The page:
In case you missed the many news feeds from last week's Tech-Ed in Orlando (June 6-10), let me be the first to tell you that not only has Microsoft set the release date for Visual Studio 2005, but it has also done likewise for SQL Server 2005 and Biztalk Server 2006. All will be formally launched some time during the week of November 7, 2005, according to Paul Flessner, MS senior VP of Server Applications. Leaving aside the other two items for the time being (more on them later) this raises two very interesting questions.
Given that the release is now scheduled only five months out, what you see in the VS.NET Beta 2 represents the best blueprint for what could appear in the upcoming commercial release some time between Nov. 7 and 11 later this year. Those who haven't yet downloaded or played with that beta might now find more motivation to do so, assuming they're interested in what new and interesting capabilities Microsoft has planned for the next release, and in what changes or additions are likely to require or encourage changes to existing code and applications.
A quick peek at Microsoft's Visual Studio 2005 Team Modeling Strategy and FAQ is also highly recommended, mostly because it lays out Microsoft's thoughts on the value and relevance of application modeling as a key step in the development process, and because it explains the whys, wherefores, and tools in the modeling process, as well as suggesting ways to involve key players outside traditional development teams to help improve usability and relevance of applications and services. Not coincidentally, the document also provides a very good explanation of Visual Studio packages built around the "team suite" concept.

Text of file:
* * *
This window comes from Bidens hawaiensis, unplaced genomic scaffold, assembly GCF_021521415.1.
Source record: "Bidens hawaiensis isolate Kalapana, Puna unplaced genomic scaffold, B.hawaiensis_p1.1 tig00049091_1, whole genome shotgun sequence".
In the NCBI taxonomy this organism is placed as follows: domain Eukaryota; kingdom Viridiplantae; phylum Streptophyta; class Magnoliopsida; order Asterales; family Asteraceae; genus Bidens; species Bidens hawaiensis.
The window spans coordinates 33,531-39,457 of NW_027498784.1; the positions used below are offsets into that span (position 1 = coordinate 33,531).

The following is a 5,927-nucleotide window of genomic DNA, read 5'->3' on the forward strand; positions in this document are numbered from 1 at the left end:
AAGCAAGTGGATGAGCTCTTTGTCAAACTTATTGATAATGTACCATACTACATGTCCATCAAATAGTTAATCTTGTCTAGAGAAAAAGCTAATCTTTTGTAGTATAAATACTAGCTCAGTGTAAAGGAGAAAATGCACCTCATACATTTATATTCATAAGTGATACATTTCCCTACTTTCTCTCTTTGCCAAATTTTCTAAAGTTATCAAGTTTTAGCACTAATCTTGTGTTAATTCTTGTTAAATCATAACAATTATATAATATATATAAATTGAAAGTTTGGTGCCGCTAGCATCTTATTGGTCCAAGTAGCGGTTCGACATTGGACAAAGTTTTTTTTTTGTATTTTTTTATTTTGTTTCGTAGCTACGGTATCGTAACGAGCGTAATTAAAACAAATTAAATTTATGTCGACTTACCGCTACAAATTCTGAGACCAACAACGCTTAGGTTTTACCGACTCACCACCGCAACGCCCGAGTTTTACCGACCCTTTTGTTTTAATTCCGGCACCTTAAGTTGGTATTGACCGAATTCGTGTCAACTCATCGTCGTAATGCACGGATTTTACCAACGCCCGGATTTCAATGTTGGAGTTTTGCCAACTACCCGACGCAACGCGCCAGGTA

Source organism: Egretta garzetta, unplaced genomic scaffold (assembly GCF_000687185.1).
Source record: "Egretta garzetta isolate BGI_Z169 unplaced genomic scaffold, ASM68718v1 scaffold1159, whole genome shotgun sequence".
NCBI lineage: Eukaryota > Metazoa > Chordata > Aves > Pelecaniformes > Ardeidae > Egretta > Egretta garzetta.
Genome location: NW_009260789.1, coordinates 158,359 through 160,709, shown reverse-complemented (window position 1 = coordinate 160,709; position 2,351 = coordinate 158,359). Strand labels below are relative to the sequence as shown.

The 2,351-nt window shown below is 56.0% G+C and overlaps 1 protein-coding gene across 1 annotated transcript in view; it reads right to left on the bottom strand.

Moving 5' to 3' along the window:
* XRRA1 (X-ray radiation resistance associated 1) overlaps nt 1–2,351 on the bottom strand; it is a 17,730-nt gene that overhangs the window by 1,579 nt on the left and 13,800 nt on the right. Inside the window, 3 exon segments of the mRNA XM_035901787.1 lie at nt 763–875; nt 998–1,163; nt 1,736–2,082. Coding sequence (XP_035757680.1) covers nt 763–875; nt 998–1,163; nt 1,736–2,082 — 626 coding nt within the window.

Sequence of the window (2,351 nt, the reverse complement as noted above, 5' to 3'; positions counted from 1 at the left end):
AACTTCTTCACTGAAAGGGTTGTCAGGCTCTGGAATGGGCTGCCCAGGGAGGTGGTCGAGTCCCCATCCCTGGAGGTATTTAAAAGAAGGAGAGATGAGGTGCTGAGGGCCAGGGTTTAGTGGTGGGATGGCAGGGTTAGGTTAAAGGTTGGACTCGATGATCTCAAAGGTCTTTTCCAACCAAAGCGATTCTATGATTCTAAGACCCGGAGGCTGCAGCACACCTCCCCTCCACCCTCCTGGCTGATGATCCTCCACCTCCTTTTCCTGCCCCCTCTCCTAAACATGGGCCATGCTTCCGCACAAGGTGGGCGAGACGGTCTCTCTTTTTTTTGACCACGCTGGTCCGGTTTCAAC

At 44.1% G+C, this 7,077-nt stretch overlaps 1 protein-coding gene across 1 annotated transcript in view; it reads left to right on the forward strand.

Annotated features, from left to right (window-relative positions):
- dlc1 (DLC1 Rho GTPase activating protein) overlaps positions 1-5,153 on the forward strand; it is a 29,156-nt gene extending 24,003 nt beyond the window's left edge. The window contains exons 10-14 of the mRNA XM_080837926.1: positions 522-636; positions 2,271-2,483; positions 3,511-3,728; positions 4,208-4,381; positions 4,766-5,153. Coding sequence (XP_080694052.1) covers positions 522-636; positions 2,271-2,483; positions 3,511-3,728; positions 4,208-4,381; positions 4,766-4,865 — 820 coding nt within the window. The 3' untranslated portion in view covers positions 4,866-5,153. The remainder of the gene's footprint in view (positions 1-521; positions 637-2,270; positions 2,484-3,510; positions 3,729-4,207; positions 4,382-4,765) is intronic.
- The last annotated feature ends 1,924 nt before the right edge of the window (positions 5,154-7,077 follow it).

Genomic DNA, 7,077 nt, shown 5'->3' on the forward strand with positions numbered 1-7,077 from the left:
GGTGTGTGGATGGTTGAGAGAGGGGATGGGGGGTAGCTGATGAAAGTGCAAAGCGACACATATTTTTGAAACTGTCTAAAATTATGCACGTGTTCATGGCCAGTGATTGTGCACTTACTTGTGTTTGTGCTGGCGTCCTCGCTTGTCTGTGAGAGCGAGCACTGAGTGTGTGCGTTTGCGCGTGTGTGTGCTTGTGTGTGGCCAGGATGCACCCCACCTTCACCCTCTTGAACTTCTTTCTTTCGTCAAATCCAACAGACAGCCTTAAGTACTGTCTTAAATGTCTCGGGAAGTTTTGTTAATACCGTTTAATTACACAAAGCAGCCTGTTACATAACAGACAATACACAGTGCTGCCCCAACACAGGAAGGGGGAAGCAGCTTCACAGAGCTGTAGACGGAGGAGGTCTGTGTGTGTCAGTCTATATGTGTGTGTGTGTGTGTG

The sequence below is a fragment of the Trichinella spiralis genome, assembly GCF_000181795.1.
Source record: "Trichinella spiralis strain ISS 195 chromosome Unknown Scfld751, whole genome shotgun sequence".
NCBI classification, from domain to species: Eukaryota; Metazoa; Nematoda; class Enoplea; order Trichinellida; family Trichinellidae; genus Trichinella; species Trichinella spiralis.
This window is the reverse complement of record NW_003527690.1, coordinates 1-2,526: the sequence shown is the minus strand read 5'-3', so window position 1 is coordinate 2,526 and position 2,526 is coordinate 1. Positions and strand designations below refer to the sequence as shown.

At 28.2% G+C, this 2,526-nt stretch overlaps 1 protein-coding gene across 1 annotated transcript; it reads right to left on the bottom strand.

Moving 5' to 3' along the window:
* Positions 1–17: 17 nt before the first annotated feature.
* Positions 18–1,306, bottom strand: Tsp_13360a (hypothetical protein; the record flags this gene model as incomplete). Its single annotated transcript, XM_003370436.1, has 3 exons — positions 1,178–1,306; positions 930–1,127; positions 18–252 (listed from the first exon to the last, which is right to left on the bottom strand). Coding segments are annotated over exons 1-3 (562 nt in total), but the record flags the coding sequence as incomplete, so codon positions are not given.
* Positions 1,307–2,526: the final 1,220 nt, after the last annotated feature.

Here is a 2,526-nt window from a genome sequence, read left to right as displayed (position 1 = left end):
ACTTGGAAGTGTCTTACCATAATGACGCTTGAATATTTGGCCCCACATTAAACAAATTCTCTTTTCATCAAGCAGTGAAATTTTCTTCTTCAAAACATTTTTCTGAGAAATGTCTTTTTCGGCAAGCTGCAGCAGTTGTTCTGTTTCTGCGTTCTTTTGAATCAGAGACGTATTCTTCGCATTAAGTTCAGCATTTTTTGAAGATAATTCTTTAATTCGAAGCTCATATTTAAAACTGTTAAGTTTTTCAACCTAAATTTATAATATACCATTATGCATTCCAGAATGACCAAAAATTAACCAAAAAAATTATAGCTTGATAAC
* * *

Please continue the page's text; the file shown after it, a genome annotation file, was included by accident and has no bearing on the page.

If experience is any guide (particularly what happened with Visual Studio 2003 as it approached release), the following things are likely to happen between now and November:
What About SQL Server 2005 and Biztalk Server 2006?
To a large extent, the same kinds of observations I made about VS.NET also apply to these platforms. Two more quick remarks, however: it's fascinating to me that a platform labeled 2006 can be released the same week as two others labeled 2005, and the growing relationship between SQL Server and Visual Studio is clearly underscored by their release pairing. Perhaps MS is hoping that some of this allure will also rub off on Biztalk Server?
Ed Tittel is a full-time writer and trainer whose interests include XML and development topics, along with IT Certification and information security topics. E-mail Ed at email@example.com with comments, questions, or suggested topics or tools to review.
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